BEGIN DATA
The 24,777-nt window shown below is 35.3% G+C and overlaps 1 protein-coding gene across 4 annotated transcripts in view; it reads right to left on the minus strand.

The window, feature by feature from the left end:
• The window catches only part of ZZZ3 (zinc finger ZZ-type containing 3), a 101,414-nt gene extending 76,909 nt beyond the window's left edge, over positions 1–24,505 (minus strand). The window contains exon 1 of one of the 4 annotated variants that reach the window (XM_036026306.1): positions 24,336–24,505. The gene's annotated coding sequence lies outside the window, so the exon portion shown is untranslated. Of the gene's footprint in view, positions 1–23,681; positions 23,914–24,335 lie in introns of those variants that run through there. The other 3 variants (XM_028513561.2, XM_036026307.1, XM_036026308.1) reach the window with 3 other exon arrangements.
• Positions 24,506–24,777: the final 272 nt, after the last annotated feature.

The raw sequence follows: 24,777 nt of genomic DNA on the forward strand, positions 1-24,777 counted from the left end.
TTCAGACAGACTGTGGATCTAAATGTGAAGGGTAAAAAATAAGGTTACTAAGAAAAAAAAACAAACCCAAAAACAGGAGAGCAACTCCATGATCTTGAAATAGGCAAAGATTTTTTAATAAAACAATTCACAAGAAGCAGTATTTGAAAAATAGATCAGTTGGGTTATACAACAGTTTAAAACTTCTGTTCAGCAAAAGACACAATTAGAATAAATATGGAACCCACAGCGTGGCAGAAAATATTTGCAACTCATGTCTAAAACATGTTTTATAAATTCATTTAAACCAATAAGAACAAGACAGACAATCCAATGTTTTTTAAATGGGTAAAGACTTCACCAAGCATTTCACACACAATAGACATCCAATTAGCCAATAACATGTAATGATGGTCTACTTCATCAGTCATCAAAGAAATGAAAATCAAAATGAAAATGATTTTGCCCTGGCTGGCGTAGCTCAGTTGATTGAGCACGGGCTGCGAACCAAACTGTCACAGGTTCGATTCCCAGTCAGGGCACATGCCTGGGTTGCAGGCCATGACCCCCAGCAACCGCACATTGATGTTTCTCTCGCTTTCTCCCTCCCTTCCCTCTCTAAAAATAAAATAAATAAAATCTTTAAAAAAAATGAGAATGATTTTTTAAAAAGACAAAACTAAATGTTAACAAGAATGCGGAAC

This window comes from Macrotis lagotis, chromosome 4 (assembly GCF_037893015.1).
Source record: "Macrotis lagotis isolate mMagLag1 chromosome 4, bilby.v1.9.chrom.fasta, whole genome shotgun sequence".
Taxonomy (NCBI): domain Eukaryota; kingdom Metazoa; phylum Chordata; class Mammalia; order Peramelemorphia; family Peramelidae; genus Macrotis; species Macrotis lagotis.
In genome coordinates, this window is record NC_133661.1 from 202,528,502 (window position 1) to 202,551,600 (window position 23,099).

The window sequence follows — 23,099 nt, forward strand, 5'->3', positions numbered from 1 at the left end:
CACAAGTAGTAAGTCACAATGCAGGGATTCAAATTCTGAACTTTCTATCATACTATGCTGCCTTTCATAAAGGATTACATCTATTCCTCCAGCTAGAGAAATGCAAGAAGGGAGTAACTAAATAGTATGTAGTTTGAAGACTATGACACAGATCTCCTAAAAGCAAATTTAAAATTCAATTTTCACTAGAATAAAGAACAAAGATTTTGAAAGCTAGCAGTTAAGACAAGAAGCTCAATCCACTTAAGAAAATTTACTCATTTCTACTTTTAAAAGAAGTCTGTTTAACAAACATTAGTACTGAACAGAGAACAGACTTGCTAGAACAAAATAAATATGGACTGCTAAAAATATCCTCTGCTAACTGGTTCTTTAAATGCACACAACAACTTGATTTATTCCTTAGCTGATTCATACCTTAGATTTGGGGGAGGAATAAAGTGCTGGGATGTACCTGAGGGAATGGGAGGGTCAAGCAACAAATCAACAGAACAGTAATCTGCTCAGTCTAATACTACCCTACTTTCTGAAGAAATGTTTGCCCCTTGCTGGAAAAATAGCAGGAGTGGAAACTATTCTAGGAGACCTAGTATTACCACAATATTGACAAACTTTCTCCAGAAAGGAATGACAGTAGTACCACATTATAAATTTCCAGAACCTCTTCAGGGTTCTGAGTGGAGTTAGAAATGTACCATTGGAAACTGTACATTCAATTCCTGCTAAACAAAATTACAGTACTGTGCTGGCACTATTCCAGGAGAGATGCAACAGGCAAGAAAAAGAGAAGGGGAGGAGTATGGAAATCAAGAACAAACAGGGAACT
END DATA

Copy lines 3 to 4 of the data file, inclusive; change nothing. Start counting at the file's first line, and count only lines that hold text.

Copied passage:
• The window catches only part of ZZZ3 (zinc finger ZZ-type containing 3), a 101,414-nt gene extending 76,909 nt beyond the window's left edge, over positions 1–24,505 (minus strand). The window contains exon 1 of one of the 4 annotated variants that reach the window (XM_036026306.1): positions 24,336–24,505. The gene's annotated coding sequence lies outside the window, so the exon portion shown is untranslated. Of the gene's footprint in view, positions 1–23,681; positions 23,914–24,335 lie in introns of those variants that run through there. The other 3 variants (XM_028513561.2, XM_036026307.1, XM_036026308.1) reach the window with 3 other exon arrangements.
• Positions 24,506–24,777: the final 272 nt, after the last annotated feature.